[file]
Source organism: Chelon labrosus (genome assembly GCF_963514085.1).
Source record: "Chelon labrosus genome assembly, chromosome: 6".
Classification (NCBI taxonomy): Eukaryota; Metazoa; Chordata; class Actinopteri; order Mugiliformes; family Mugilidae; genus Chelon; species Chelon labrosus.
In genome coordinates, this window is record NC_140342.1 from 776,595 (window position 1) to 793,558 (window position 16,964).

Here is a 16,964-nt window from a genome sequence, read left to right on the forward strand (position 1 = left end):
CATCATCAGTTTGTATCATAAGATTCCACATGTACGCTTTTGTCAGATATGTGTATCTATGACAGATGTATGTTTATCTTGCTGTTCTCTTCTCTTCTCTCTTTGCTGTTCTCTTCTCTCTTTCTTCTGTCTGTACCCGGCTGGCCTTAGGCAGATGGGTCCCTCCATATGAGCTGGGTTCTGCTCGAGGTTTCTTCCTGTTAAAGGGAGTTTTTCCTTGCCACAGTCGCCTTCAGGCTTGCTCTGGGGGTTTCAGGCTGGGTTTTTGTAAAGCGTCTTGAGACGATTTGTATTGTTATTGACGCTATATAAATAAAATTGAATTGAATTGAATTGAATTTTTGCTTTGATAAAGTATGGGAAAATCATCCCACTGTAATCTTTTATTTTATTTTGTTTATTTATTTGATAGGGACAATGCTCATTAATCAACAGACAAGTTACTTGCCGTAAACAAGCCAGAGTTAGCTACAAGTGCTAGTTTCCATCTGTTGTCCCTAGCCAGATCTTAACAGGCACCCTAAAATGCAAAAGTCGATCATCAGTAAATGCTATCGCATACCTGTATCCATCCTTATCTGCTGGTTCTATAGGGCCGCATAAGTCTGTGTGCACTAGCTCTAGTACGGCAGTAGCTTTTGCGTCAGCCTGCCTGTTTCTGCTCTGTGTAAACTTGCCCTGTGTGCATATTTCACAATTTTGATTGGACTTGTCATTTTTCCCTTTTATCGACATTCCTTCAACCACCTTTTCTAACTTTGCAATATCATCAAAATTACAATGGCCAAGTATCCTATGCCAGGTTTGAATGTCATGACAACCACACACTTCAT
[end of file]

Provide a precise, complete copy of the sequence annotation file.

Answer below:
Source organism: Chelon labrosus (genome assembly GCF_963514085.1).
Source record: "Chelon labrosus genome assembly, chromosome: 6".
Classification (NCBI taxonomy): Eukaryota; Metazoa; Chordata; class Actinopteri; order Mugiliformes; family Mugilidae; genus Chelon; species Chelon labrosus.
In genome coordinates, this window is record NC_140342.1 from 776,595 (window position 1) to 793,558 (window position 16,964).

Here is a 16,964-nt window from a genome sequence, read left to right on the forward strand (position 1 = left end):
CATCATCAGTTTGTATCATAAGATTCCACATGTACGCTTTTGTCAGATATGTGTATCTATGACAGATGTATGTTTATCTTGCTGTTCTCTTCTCTTCTCTCTTTGCTGTTCTCTTCTCTCTTTCTTCTGTCTGTACCCGGCTGGCCTTAGGCAGATGGGTCCCTCCATATGAGCTGGGTTCTGCTCGAGGTTTCTTCCTGTTAAAGGGAGTTTTTCCTTGCCACAGTCGCCTTCAGGCTTGCTCTGGGGGTTTCAGGCTGGGTTTTTGTAAAGCGTCTTGAGACGATTTGTATTGTTATTGACGCTATATAAATAAAATTGAATTGAATTGAATTGAATTTTTGCTTTGATAAAGTATGGGAAAATCATCCCACTGTAATCTTTTATTTTATTTTGTTTATTTATTTGATAGGGACAATGCTCATTAATCAACAGACAAGTTACTTGCCGTAAACAAGCCAGAGTTAGCTACAAGTGCTAGTTTCCATCTGTTGTCCCTAGCCAGATCTTAACAGGCACCCTAAAATGCAAAAGTCGATCATCAGTAAATGCTATCGCATACCTGTATCCATCCTTATCTGCTGGTTCTATAGGGCCGCATAAGTCTGTGTGCACTAGCTCTAGTACGGCAGTAGCTTTTGCGTCAGCCTGCCTGTTTCTGCTCTGTGTAAACTTGCCCTGTGTGCATATTTCACAATTTTGATTGGACTTGTCATTTTTCCCTTTTATCGACATTCCTTCAACCACCTTTTCTAACTTTGCAATATCATCAAAATTACAATGGCCAAGTATCCTATGCCAGGTTTGAATGTCATGACAACCACACACTTCAT